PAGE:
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[dvd-discuss] Bunner wins DeCSS trade secret appeal
- To: dvd-discuss(at)cyber.law.harvard.edu
- Subject: [dvd-discuss] Bunner wins DeCSS trade secret appeal
- From: Wendy Seltzer <wendy(at)seltzer.com>
- Date: Thu, 01 Nov 2001 15:38:57 -0500
- Reply-To: dvd-discuss(at)cyber.law.harvard.edu
- Sender: owner-dvd-discuss(at)cyber.law.harvard.edu
The California appeals court has reversed the trade secret injunction
against publication of DeCSS, concluding that DeCSS is "pure speech" that
must not be subjected to the prior restraint of injunction before
trial. Without any mention of Kaplan's decision, the court rejected
DVDCCA's characterization of DeCSS as purely "functional."
Good work, defense team!
PDF Opinion: http://www.courtinfo.ca.gov/opinions/documents/H021153.PDF
Like the CSS decryption software, DeCSS is a writing composed of computer
source code which describes an alternative method of decrypting
Regardless of who authored the program, DeCSS is a written expression of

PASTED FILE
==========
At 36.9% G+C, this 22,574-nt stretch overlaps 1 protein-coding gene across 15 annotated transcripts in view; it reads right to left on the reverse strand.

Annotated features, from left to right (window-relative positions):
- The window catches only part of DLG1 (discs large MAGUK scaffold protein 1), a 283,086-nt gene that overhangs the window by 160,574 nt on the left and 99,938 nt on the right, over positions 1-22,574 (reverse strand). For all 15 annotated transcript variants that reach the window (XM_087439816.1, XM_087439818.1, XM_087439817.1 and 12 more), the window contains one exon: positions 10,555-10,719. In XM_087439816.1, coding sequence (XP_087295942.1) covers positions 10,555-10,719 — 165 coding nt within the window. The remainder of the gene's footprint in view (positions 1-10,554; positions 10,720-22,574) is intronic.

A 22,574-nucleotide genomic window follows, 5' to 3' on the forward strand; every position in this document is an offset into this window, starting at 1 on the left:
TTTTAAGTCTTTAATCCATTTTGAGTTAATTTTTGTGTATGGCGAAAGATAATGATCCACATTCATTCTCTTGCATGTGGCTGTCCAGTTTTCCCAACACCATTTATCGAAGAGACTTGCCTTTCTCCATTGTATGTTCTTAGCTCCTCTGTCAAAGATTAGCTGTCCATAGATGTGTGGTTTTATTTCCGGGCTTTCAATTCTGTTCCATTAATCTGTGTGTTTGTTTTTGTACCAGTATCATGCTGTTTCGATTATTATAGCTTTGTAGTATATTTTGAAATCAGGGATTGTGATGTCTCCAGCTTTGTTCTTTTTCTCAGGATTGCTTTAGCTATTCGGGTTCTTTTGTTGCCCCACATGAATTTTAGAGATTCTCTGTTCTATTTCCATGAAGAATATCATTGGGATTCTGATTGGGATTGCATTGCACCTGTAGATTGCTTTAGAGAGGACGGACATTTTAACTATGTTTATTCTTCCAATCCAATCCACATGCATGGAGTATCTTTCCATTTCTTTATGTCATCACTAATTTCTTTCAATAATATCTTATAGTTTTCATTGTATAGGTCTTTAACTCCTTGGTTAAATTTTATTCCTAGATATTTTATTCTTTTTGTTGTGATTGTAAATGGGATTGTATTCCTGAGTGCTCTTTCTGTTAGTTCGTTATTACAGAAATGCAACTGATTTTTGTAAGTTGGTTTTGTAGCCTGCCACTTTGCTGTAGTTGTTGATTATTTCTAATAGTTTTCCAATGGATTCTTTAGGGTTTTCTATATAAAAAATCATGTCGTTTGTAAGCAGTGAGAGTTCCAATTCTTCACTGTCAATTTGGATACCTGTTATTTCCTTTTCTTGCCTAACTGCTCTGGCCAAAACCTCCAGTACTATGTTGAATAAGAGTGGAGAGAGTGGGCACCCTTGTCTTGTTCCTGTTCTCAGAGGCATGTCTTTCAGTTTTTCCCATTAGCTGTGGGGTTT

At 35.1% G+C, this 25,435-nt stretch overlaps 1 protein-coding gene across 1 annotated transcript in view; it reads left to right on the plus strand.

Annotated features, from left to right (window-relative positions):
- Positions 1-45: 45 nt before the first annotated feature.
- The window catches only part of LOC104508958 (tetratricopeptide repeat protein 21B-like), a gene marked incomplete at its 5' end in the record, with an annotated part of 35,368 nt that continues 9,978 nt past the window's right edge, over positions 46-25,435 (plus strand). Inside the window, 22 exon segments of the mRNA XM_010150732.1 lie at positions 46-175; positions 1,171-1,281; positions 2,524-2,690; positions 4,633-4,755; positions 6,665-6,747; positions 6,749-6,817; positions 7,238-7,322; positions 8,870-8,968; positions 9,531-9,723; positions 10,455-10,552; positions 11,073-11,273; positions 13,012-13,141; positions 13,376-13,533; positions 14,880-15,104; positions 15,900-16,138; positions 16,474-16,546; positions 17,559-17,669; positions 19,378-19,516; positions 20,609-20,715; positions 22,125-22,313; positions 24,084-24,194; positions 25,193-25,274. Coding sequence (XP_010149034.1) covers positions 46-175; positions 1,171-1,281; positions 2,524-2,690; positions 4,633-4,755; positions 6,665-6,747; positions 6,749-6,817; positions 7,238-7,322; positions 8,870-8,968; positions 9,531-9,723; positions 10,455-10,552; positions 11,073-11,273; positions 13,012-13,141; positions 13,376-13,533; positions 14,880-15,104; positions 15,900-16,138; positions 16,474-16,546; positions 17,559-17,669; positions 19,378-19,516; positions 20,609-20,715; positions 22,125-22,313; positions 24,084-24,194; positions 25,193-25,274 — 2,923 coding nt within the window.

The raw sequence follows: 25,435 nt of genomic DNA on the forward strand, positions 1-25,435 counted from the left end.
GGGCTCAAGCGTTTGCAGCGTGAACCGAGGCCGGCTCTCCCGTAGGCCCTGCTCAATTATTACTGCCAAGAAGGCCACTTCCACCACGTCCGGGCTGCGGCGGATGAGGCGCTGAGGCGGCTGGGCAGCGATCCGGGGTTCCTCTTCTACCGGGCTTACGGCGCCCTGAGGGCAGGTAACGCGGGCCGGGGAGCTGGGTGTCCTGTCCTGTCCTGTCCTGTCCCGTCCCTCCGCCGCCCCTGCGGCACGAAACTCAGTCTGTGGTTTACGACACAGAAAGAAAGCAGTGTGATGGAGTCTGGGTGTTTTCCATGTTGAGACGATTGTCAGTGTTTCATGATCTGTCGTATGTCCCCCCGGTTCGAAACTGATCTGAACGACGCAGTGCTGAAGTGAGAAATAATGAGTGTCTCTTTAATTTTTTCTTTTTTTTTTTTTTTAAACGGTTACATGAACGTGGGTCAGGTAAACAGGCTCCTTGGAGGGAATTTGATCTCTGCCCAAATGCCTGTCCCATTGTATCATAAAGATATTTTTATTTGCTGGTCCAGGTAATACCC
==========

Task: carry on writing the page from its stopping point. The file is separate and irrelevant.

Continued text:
ideas and information about decryption of DVDs without CSS. If the source
"compiled" to create object code, we would agree that the resulting
composition of zeroes
and ones would not convey ideas. (See generally Junger v. Daley, supra, 209
pp. 482-483.) That the source code is capable of such compilation, however,
destroy the expressive nature of the source code itself. Thus, we conclude
that the trial
court's preliminary injunction barring Bunner from disclosing DeCSS can
characterized as a prohibition of "pure" speech.
DVDCCA's statutory right to protect its economically valuable trade secret
an interest that is "more fundamental" than the First Amendment right to
speech or even on equal footing with the national security interests and
governmental interests that have previously been found insufficient to
justify a prior
restraint. Our respect for the Legislature and its enactment of the UTSA
our duty to safeguard the rights guaranteed by the First Amendment.
are compelled to reverse the preliminary injunction.
Wendy Seltzer -- email@example.com
Fellow, Berkman Center for Internet & Society at Harvard Law School